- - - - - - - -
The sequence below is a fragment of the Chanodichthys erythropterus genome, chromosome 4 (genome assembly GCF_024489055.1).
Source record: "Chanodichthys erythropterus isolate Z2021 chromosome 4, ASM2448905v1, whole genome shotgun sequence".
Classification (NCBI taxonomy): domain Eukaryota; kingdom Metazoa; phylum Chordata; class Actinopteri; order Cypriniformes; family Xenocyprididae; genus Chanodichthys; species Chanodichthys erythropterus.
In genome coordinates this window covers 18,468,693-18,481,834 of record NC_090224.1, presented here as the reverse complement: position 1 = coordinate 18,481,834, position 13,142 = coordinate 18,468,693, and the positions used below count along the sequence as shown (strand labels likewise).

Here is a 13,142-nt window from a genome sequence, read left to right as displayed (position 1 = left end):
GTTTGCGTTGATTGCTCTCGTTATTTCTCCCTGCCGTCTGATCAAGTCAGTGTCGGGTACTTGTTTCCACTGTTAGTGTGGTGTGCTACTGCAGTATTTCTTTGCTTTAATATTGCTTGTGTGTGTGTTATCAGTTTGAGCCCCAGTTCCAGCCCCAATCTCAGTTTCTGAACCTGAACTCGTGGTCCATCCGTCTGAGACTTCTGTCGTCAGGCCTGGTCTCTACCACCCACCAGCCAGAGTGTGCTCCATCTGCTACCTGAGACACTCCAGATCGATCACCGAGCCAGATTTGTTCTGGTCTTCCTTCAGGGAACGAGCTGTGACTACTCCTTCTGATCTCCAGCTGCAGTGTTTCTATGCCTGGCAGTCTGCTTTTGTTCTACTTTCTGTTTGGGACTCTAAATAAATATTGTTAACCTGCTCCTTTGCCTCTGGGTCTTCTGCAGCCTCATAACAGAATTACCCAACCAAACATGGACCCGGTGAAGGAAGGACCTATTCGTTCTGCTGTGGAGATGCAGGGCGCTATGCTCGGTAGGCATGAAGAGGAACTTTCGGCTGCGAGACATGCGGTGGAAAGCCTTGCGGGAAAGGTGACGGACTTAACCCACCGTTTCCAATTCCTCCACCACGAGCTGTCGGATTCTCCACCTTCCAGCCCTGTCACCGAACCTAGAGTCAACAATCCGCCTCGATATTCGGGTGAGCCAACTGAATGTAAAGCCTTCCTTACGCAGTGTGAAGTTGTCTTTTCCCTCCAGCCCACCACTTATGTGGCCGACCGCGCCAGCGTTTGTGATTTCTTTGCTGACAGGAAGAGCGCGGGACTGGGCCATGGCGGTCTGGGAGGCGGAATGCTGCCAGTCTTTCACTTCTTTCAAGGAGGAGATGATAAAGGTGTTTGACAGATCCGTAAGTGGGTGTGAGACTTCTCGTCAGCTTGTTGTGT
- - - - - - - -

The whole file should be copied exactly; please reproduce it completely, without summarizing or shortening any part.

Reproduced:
The sequence below is a fragment of the Chanodichthys erythropterus genome, chromosome 4 (genome assembly GCF_024489055.1).
Source record: "Chanodichthys erythropterus isolate Z2021 chromosome 4, ASM2448905v1, whole genome shotgun sequence".
Classification (NCBI taxonomy): domain Eukaryota; kingdom Metazoa; phylum Chordata; class Actinopteri; order Cypriniformes; family Xenocyprididae; genus Chanodichthys; species Chanodichthys erythropterus.
In genome coordinates this window covers 18,468,693-18,481,834 of record NC_090224.1, presented here as the reverse complement: position 1 = coordinate 18,481,834, position 13,142 = coordinate 18,468,693, and the positions used below count along the sequence as shown (strand labels likewise).

Here is a 13,142-nt window from a genome sequence, read left to right as displayed (position 1 = left end):
GTTTGCGTTGATTGCTCTCGTTATTTCTCCCTGCCGTCTGATCAAGTCAGTGTCGGGTACTTGTTTCCACTGTTAGTGTGGTGTGCTACTGCAGTATTTCTTTGCTTTAATATTGCTTGTGTGTGTGTTATCAGTTTGAGCCCCAGTTCCAGCCCCAATCTCAGTTTCTGAACCTGAACTCGTGGTCCATCCGTCTGAGACTTCTGTCGTCAGGCCTGGTCTCTACCACCCACCAGCCAGAGTGTGCTCCATCTGCTACCTGAGACACTCCAGATCGATCACCGAGCCAGATTTGTTCTGGTCTTCCTTCAGGGAACGAGCTGTGACTACTCCTTCTGATCTCCAGCTGCAGTGTTTCTATGCCTGGCAGTCTGCTTTTGTTCTACTTTCTGTTTGGGACTCTAAATAAATATTGTTAACCTGCTCCTTTGCCTCTGGGTCTTCTGCAGCCTCATAACAGAATTACCCAACCAAACATGGACCCGGTGAAGGAAGGACCTATTCGTTCTGCTGTGGAGATGCAGGGCGCTATGCTCGGTAGGCATGAAGAGGAACTTTCGGCTGCGAGACATGCGGTGGAAAGCCTTGCGGGAAAGGTGACGGACTTAACCCACCGTTTCCAATTCCTCCACCACGAGCTGTCGGATTCTCCACCTTCCAGCCCTGTCACCGAACCTAGAGTCAACAATCCGCCTCGATATTCGGGTGAGCCAACTGAATGTAAAGCCTTCCTTACGCAGTGTGAAGTTGTCTTTTCCCTCCAGCCCACCACTTATGTGGCCGACCGCGCCAGCGTTTGTGATTTCTTTGCTGACAGGAAGAGCGCGGGACTGGGCCATGGCGGTCTGGGAGGCGGAATGCTGCCAGTCTTTCACTTCTTTCAAGGAGGAGATGATAAAGGTGTTTGACAGATCCGTAAGTGGGTGTGAGACTTCTCGTCAGCTTGTTGTGT